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Waterman
12-01-2014, 06:28 PM
What would the advantages and disadvantages be of using a heat pump hot water heater in Eastern Washington, which typically has very hot dry summers (requiring almost continuous air conditioning from May through September) and, of late, moderate winters with lows in the 20's and highs in the 30's-40's from December through February?

Our household used 14,609 kwh of electricity for the past 12 months with monthly high of 1940 (July) and low of 908 (March). Our electricity costs \$0.062/kwh (a mix of nuclear and hydro).

bob++
12-01-2014, 06:37 PM
That's a lot of electricity - I just looked at my history and we used 3,700 kwh over the last four quarters. However that cost me £461 (\$725) as opposed to your \$900. Energy is a lot more expensive here so we try hard to use as little as possible.

Waterman
12-01-2014, 11:28 PM
Anyone out there that can answer the OP?

Snnipe 70E
12-02-2014, 01:07 AM
The advantage some heat recovery. But very expensive to control and use.

With a hot water temp in the 115 degree range the heat pump would have slightly higher head pressure meaning it would consume more energy.

If you are using a lot of hot water while the AC is running then it might be possible to balance system. But when all the water in the tank was heated to 120* and you were not using hot water you would either need a second condenser or dump some of the water to the drain.

Now for some math
Supply water 60 degrees
Max water temp 120 Degrees
Temperature delta 60 degrees.
To heat 1 pound of water from 60 to 120 degrees 60 BTUs.
1 Gallon = 8.33 pounds One gallon.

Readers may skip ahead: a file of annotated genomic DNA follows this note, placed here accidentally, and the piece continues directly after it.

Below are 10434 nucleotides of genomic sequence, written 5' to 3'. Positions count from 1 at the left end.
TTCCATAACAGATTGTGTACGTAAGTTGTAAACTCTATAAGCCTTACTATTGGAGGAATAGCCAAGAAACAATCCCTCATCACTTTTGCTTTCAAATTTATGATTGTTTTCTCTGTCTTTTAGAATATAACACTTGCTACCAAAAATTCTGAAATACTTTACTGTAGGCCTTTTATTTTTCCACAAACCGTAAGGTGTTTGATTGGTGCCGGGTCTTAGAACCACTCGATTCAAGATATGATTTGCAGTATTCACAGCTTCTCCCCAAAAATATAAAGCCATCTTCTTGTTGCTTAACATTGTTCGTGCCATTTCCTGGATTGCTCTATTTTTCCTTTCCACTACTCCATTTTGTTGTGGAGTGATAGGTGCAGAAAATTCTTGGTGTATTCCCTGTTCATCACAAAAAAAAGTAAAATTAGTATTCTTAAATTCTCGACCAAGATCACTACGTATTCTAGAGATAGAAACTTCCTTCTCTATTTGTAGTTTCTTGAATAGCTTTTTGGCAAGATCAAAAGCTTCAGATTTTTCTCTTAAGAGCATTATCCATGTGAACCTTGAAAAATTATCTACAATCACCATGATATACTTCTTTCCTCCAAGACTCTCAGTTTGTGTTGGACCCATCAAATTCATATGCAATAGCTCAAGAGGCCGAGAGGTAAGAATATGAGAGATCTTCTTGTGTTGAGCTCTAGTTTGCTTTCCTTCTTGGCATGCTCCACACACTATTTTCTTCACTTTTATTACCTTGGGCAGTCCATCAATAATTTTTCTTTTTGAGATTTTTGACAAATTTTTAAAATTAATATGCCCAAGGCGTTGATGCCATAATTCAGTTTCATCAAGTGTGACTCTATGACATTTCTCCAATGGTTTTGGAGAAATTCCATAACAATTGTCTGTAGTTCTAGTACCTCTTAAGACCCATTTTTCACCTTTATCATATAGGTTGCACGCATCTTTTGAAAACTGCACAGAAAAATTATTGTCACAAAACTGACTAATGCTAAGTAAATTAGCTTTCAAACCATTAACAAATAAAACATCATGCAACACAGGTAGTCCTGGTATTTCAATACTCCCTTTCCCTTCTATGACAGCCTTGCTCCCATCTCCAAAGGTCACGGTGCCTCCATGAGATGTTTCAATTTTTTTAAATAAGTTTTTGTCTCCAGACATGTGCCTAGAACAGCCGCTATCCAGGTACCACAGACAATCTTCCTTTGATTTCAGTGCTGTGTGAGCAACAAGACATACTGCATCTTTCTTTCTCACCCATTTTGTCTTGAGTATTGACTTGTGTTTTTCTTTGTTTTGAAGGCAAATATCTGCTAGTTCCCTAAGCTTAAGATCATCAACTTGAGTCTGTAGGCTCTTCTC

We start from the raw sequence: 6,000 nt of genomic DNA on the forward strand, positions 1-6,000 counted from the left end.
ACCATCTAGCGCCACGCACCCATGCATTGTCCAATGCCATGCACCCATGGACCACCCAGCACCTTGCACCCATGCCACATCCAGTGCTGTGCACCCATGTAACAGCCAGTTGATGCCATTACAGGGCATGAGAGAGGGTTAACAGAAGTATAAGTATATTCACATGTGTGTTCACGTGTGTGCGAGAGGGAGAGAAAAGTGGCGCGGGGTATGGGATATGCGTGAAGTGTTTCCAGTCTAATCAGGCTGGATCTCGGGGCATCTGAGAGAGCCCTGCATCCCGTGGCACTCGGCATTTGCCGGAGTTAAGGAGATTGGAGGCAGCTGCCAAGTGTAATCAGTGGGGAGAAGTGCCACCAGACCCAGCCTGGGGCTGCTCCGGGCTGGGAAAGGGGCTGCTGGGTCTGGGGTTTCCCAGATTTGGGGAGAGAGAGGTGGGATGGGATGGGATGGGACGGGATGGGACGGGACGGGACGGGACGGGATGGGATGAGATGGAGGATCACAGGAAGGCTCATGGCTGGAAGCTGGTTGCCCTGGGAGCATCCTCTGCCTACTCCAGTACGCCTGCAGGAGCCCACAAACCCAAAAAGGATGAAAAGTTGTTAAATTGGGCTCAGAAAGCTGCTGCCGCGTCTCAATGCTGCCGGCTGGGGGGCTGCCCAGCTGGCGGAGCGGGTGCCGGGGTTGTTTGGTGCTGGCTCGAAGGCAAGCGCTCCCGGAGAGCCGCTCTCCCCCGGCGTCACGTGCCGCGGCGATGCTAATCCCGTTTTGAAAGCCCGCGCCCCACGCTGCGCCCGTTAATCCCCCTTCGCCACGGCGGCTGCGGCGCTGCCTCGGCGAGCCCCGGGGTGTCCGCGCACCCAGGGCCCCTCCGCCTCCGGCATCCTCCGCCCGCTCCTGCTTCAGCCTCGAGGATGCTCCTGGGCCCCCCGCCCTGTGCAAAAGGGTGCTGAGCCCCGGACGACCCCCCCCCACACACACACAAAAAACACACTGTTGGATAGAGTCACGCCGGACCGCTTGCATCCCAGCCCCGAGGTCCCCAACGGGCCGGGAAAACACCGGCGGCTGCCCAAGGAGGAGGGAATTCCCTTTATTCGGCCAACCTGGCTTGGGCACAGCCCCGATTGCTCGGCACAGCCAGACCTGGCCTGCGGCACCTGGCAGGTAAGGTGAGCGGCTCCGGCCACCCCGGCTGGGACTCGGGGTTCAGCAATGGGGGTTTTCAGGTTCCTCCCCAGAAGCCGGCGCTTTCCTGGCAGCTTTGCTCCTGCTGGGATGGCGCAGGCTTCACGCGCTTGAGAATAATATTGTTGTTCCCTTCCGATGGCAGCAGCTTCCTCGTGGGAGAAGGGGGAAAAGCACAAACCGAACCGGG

To heat one gallon of water 8.33X60= 499.8 BTU per gallon
Assume a 3 ton heat pump, or 36000 BTU/hour
Water required 36000/499.8= 72 gallons per hour. That is a lot of water.

Snnipe 70E
12-02-2014, 01:12 AM
What would the advantages and disadvantages be of using a heat pump hot water heater in Eastern Washington, which typically has very hot dry summers (requiring almost continuous air conditioning from May through September) and, of late, moderate winters with lows in the 20's and highs in the 30's-40's from December through February?

Our household used 14,609 kwh of electricity for the past 12 months with monthly high of 1940 (July) and low of 908 (March). Our electricity costs \$0.062/kwh (a mix of nuclear and hydro).

\$0.062/KWH REALLY.
Tier 1 rate is over \$0.11/ kwh. and as usage goes up the tier rates increase. Tier 5 is in the range of \$0.56/kwh. And I would bet a lot of your power usage would be in tier 5 if you were in California.

And that is the reason I had solar put on my house.

Waterman
12-02-2014, 04:07 AM
\$0.062/KWH REALLY.
Tier 1 rate is over \$0.11/ kwh. and as usage goes up the tier rates increase. Tier 5 is in the range of \$0.56/kwh. And I would bet a lot of your power usage would be in tier 5 if you were in California.

And that is the reason I had solar put on my house.

Love hydro power!:D We have a single flat rate for all residential usage.

Thanks for the info in your previous post and if you don't mind another quick question for clarification. What is the best course of action for making hot water in the non-AC months?

Snnipe 70E
12-02-2014, 11:21 AM
Tank less water heater. Original cost is more. Normally I would recommend gas but at \$0.06/kwh not sure gas would be cheaper.

Also a water source heat pump is going to be a lot more expensive than a standard heat pump.

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